I must be honest here. I don’t possess some magic elixir or potion that will help you to remain positive during tough times. But, I can tell you that positivity is a choice. YOU ultimately control your attitude each day and how you will react and handle situations. You can’t allow your hardship(s) to get you down. Use your support system, use your writing, use prayer. Heck, use whatever it takes to remain positive. It all begins and ends in your mind. What you give power to in your mind, has power over you, if you allow it.
Find An Outlet
By outlet I mean something to occupy your time that you enjoy. For me it was both writing and working out. When you’re married to a personal trainer, it’s kind of hard to not be dragged to the gym when you have extra time in your day. To my surprise, and to her delight, I really liked and began needing that outlet. She designed programs for me that were just enough work to see results, but not so hard that I’d lose interest. The time also helped me clear my head of any negative thoughts and better align the positive thoughts I had around blogging, connecting and looking for my next opportunity. For you this may be drawing, journaling, swimming, horseback riding, or whatever. If this outlet helps you stay positive, do it.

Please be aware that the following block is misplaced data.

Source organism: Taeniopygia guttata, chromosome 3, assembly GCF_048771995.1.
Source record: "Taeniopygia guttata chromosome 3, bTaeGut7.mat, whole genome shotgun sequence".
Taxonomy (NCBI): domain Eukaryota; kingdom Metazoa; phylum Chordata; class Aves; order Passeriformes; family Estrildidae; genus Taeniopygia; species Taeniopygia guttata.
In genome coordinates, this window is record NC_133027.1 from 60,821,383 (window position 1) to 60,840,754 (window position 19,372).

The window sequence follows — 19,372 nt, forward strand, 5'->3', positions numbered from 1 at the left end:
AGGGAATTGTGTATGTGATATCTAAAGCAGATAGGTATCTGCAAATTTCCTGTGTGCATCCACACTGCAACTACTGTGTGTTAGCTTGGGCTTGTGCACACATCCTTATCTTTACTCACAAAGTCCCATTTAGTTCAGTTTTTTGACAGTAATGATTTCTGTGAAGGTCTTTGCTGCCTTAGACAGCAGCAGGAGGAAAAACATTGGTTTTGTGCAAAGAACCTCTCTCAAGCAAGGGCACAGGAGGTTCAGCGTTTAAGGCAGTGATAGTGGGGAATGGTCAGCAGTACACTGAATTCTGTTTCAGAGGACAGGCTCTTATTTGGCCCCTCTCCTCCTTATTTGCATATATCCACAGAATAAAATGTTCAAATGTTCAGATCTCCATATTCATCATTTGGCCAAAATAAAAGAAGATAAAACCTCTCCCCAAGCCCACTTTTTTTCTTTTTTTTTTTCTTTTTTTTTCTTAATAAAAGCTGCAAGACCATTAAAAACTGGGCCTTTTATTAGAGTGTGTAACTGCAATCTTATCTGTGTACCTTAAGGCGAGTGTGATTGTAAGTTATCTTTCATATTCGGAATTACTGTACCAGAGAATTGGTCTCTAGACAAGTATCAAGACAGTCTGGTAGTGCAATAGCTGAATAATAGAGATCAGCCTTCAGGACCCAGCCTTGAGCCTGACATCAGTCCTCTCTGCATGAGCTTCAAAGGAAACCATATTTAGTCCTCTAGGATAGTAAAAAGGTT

Network, Network, Network
I honestly believe that I wouldn’t be where I am currently without the help and support of my network. This includes your core connections and acquaintances as well as your lost connections. Leverage all of those people who have impacted your career. Don’t ask much from them either! Call them to catch up, call them to spill your guts, call them to seek their opinions. Don’t immediately ask them for a job or for help. Use them to gain a new perspective on your approach and to seek guidance. During these conversations, opportunities will arise and you’ll eventually get your chance to ask for help. Keeping in touch with this support system and showing thanks and gratitude to these individuals will get you through any tough time that you may face.
I want to leave you with a quote from Matthew Kelly. Kelly is the founder of Dynamic Catholic and his book Resisting Happiness truly changed my life. No matter your denomination, I urge you to read this book and learn about how you can overcome resistance to become the best version of yourself. I used a lot of his principles to help guide me during my job search, and I believe they can help anyone when faced with adversity.
“Life is messy, but nobody can take your hope from you. And if there is one thing that resistance hates, it is hope. So hold onto your hope no matter how messy life gets, and share it with everyone that crosses your path.”
I always remained hopeful and I incorporated FOS as a platform to share it with more people than I ever could have imagined. I can’t thank Adam and Co. enough for this opportunity and I look forward to being able to contribute in the future.
Until then, be hopeful my friends and try to share that hope with everyone that crosses your path.